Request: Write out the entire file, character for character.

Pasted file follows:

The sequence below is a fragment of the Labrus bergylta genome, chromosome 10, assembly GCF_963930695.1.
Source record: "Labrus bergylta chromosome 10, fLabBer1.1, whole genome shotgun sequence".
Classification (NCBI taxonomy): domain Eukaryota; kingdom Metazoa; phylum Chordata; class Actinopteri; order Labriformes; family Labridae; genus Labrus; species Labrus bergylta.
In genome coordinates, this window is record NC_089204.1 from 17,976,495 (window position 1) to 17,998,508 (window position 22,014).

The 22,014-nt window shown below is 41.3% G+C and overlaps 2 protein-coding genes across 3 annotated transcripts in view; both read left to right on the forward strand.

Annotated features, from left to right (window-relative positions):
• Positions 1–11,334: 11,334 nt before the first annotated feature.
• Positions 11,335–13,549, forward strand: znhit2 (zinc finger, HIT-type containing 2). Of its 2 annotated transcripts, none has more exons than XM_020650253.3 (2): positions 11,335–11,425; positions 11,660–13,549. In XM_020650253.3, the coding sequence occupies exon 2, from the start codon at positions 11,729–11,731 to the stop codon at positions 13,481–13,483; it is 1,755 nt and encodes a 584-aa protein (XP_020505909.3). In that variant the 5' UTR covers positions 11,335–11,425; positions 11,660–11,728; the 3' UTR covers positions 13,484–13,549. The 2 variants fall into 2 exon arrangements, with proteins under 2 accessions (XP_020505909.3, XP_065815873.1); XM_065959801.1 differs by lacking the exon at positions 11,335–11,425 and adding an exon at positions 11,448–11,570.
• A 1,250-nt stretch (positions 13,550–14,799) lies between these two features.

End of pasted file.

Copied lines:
The sequence below is a fragment of the Labrus bergylta genome, chromosome 10, assembly GCF_963930695.1.
Source record: "Labrus bergylta chromosome 10, fLabBer1.1, whole genome shotgun sequence".
Classification (NCBI taxonomy): domain Eukaryota; kingdom Metazoa; phylum Chordata; class Actinopteri; order Labriformes; family Labridae; genus Labrus; species Labrus bergylta.
In genome coordinates, this window is record NC_089204.1 from 17,976,495 (window position 1) to 17,998,508 (window position 22,014).

The 22,014-nt window shown below is 41.3% G+C and overlaps 2 protein-coding genes across 3 annotated transcripts in view; both read left to right on the forward strand.

Annotated features, from left to right (window-relative positions):
• Positions 1–11,334: 11,334 nt before the first annotated feature.
• Positions 11,335–13,549, forward strand: znhit2 (zinc finger, HIT-type containing 2). Of its 2 annotated transcripts, none has more exons than XM_020650253.3 (2): positions 11,335–11,425; positions 11,660–13,549. In XM_020650253.3, the coding sequence occupies exon 2, from the start codon at positions 11,729–11,731 to the stop codon at positions 13,481–13,483; it is 1,755 nt and encodes a 584-aa protein (XP_020505909.3). In that variant the 5' UTR covers positions 11,335–11,425; positions 11,660–11,728; the 3' UTR covers positions 13,484–13,549. The 2 variants fall into 2 exon arrangements, with proteins under 2 accessions (XP_020505909.3, XP_065815873.1); XM_065959801.1 differs by lacking the exon at positions 11,335–11,425 and adding an exon at positions 11,448–11,570.
• A 1,250-nt stretch (positions 13,550–14,799) lies between these two features.